Back in 2006, BEC introduced us to Mainstay. Their debut, Well Meaning Fiction, found a solid following with its heartfelt lyrics and indie feel. The following year Mainstay's second outing, Become Who You Are, was released; this time around, the indie touch was lessened in favor of a much more radio-friendly sound. Some fans of the first album turned their noses up at the new direction, but Mainstay began to receive significantly more airplay on CCM stations. One distinctive characteristic about both albums was the dynamic vocals from lead singer, Justin Anderson. Whatever the song required, from the soft and subtle to the powerful and carrying, Anderson could capture with his voice. In January 2008, however, Justin was involved in a fairly serious car accident. Miraculously, Justin was able to walk away from a head-on collision, but still suffered significant enough injuries to sideline him. Soon after, Mainstay went on hiatus. Since then, Justin has gotten married, continued writing songs, and started a new solo project called Paper Candle. The self-titled debut album was released in September, 2011. While the familiar vocals sound reminiscent of Mainstay, Paper Candle takes more leaps musically and distinguishes itself from Justin's previous endeavors.
Mainstay fans will rest easy as soon as the first track starts. "All We Know" feels like a homecoming of sorts. Not only does it sounds very similar to what we heard on Mainstay's discs, but there's even a Silver Lake reference. The bar is not pushed much here, but we still have a solid, catchy pop song. Right when you begin to think this is more of the same from Anderson, "Fledglings Fall Easy" begins with a surprising country flare. Lyrically, the song feels like an earnest conversation with a trusting friend, "Coming from the Midwest I was something to see, I was a bright-eyed boy with whole lot of rules to keep, Little did I know life would kick the stuffings out of me, and show me that fledglings fall easily." The third song alternates between soft stanzas and lively choruses, providing the third different style in as many tracks, "So open up all the doors, And start laying down all your arms, you might finally be free and insecure, And open up both your hands, And stop making such war with them, You might finally make peace with where you are." The album seems to find a home after this point, mostly sticking with the indie/pop genre.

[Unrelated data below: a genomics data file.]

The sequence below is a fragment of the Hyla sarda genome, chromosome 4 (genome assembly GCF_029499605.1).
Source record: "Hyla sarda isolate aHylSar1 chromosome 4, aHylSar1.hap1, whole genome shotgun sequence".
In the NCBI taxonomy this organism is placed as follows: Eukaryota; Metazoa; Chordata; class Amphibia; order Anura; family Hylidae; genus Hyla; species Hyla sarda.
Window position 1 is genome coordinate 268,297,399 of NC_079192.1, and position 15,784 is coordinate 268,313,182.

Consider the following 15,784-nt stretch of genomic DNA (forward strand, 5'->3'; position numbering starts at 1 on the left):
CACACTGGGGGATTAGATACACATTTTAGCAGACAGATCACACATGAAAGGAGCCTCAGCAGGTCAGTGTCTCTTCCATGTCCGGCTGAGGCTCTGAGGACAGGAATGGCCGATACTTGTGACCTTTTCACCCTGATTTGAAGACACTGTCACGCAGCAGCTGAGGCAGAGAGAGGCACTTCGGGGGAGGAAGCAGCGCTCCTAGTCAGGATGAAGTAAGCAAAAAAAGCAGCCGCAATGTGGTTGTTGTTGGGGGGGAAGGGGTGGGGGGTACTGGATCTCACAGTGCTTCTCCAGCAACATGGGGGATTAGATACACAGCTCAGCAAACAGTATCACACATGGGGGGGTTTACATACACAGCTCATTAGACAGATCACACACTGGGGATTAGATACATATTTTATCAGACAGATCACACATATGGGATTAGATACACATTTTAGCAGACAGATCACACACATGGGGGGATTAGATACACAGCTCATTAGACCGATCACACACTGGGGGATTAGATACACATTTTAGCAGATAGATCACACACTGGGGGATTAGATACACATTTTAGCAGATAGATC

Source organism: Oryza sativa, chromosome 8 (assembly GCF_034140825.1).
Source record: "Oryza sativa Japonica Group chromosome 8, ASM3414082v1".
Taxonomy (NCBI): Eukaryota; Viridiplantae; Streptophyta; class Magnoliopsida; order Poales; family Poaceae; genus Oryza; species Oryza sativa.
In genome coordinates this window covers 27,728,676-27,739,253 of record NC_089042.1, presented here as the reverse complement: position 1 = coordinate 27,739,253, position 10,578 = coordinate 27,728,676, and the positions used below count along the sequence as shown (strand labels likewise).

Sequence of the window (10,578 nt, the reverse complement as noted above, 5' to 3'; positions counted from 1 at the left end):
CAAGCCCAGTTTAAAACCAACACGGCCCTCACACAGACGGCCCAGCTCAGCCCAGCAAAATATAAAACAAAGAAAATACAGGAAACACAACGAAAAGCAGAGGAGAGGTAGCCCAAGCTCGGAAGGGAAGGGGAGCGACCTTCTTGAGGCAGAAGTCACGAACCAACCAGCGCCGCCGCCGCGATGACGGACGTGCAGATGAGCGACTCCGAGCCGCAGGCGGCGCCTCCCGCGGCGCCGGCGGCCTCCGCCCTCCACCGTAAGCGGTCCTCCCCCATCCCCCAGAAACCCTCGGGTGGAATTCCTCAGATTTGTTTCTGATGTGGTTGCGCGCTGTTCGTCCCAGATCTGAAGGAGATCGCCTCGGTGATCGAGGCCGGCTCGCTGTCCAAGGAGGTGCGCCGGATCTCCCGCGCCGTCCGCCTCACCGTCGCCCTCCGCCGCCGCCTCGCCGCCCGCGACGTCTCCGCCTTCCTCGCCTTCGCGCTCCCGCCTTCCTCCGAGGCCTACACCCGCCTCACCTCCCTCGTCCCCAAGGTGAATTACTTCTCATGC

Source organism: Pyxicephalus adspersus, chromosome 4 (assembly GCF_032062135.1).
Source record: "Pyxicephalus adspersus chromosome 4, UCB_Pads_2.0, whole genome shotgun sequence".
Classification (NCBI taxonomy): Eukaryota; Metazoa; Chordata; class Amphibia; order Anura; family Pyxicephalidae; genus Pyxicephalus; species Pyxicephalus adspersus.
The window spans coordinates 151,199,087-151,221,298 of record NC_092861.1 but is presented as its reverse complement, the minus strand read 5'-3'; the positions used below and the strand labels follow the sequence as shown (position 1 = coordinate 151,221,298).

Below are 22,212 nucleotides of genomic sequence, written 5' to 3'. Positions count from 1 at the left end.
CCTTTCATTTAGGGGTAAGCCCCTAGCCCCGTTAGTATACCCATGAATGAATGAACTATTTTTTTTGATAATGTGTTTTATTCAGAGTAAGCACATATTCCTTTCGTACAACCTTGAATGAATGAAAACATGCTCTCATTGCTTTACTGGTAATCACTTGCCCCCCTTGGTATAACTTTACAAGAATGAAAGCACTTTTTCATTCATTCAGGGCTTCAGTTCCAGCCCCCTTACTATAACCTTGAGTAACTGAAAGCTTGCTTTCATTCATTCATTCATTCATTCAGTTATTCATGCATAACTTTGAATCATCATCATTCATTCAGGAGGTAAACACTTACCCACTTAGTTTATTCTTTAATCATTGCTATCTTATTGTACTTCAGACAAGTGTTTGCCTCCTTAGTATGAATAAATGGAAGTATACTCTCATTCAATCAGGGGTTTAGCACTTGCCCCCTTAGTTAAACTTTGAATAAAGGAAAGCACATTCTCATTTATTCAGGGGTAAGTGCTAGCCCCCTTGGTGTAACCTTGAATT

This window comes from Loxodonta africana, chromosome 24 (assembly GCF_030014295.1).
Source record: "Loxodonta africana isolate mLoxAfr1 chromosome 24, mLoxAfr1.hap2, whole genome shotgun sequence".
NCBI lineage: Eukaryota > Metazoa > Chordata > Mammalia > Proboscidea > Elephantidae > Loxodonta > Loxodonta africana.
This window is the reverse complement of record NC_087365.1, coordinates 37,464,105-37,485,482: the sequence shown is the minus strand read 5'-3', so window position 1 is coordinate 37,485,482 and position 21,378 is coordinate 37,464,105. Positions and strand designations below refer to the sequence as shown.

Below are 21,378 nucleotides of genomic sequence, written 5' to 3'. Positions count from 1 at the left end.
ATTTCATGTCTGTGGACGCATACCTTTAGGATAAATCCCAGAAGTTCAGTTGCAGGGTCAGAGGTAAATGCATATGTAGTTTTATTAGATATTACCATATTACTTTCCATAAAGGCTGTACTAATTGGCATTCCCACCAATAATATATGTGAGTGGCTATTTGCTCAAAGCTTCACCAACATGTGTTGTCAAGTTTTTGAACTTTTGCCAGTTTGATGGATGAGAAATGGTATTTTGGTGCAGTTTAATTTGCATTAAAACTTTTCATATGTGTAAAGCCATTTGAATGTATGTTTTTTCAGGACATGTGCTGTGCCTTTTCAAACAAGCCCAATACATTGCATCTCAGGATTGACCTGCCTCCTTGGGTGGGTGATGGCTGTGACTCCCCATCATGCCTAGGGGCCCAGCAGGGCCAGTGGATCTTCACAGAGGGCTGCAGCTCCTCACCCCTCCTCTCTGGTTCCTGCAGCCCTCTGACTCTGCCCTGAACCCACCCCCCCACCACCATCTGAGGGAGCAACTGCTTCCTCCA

The country influence does continue to spring up occasionally, however. "After All" is perhaps the biggest step in that direction, using an acoustic guitar as the backdrop to a detailed love story. Fortunately, Anderson's vocals never can be described as twangy or gimmicky. "Iron Range" pairs the pop/country sound with one of the catchiest choruses Anderson has ever written.
Perhaps even more so than the varying music and soothing vocals is the lyrical depth on all ten tracks. Anderson is able to convey emotion with amazing success. This album feels like it has a genuine piece of Justin's life and experiences contained within its songs. In "Keepsakes" he writes, "And I'm holding the letters, That you wrote me before, Cuz sometimes the right words don't come out, 'Til there's no one around, And the silence brings you to me." "The Prince, The Idiot" contains empathetic lyrics and answers to life's struggles with "it's ok if the only prayer you have is Hosanna."
Justin Anderson's return as Paper Candle is a hearty, vibrant and fun album. At times, it can feel a little too poppy and never quite captures that same indie feel as Well Meaning Fiction did. The surprising country and folk elements add some variety, however, and Justin's vocals are as good as ever. For those willing to give this album a chance, it will undoubtedly pay off.
- Review date: 1/7/12, written by Jerold Wallace for Jesusfreakhideout.com